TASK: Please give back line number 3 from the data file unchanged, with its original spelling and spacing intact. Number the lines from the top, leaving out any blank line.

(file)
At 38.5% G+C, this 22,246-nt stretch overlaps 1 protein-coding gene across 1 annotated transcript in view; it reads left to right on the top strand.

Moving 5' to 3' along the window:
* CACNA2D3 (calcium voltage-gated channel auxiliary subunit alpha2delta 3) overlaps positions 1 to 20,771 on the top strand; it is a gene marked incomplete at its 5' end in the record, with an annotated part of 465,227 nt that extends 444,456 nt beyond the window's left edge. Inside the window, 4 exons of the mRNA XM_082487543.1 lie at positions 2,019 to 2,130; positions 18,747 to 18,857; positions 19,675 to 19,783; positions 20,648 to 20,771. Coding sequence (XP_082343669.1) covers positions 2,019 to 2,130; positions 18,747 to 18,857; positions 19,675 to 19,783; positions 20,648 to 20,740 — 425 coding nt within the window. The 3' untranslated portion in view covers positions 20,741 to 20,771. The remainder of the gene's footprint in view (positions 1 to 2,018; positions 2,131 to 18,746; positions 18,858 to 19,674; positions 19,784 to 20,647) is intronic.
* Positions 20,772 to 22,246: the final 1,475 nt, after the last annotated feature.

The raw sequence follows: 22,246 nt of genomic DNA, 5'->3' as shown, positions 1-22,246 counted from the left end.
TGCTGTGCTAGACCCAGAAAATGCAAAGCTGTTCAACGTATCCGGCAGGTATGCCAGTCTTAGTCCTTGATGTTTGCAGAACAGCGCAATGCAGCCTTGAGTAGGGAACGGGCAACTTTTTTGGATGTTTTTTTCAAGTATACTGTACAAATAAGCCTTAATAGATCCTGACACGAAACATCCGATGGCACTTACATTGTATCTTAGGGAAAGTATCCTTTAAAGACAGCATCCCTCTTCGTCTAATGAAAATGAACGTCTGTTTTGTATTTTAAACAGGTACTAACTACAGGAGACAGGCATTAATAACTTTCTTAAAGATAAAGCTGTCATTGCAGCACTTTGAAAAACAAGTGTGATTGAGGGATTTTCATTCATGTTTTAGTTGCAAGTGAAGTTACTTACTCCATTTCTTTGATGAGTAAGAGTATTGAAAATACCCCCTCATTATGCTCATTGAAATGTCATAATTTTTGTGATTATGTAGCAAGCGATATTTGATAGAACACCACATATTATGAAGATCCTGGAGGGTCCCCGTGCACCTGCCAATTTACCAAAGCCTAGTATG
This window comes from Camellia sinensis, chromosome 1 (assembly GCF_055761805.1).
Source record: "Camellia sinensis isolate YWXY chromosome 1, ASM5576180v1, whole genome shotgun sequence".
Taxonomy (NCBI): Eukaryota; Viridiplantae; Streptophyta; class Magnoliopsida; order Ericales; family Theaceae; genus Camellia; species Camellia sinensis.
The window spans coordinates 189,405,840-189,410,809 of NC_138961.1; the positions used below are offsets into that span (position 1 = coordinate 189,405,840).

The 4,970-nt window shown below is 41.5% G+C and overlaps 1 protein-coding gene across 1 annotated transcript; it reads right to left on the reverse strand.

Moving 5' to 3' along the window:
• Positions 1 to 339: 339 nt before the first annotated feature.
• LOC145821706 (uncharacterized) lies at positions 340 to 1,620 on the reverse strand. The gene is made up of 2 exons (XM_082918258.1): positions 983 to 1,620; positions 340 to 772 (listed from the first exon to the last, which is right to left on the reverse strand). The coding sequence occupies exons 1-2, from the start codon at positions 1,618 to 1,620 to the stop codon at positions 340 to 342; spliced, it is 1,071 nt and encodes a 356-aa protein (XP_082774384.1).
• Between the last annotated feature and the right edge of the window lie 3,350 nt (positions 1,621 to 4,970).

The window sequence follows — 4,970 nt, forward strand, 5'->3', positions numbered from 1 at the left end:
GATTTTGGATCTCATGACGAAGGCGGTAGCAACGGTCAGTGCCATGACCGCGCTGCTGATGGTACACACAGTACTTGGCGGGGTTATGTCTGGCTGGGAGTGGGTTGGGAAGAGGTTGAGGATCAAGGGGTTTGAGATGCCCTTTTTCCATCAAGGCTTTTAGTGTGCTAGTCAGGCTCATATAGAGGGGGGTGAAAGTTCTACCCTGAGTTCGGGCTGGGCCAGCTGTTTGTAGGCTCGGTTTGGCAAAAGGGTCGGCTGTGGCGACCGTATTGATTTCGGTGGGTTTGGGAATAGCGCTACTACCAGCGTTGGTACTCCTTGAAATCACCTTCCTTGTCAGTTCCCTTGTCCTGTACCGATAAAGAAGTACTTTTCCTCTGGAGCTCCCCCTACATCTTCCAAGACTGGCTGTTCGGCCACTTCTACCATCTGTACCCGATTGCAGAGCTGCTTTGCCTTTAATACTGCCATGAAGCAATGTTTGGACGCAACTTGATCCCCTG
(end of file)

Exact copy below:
* CACNA2D3 (calcium voltage-gated channel auxiliary subunit alpha2delta 3) overlaps positions 1 to 20,771 on the top strand; it is a gene marked incomplete at its 5' end in the record, with an annotated part of 465,227 nt that extends 444,456 nt beyond the window's left edge. Inside the window, 4 exons of the mRNA XM_082487543.1 lie at positions 2,019 to 2,130; positions 18,747 to 18,857; positions 19,675 to 19,783; positions 20,648 to 20,771. Coding sequence (XP_082343669.1) covers positions 2,019 to 2,130; positions 18,747 to 18,857; positions 19,675 to 19,783; positions 20,648 to 20,740 — 425 coding nt within the window. The 3' untranslated portion in view covers positions 20,741 to 20,771. The remainder of the gene's footprint in view (positions 1 to 2,018; positions 2,131 to 18,746; positions 18,858 to 19,674; positions 19,784 to 20,647) is intronic.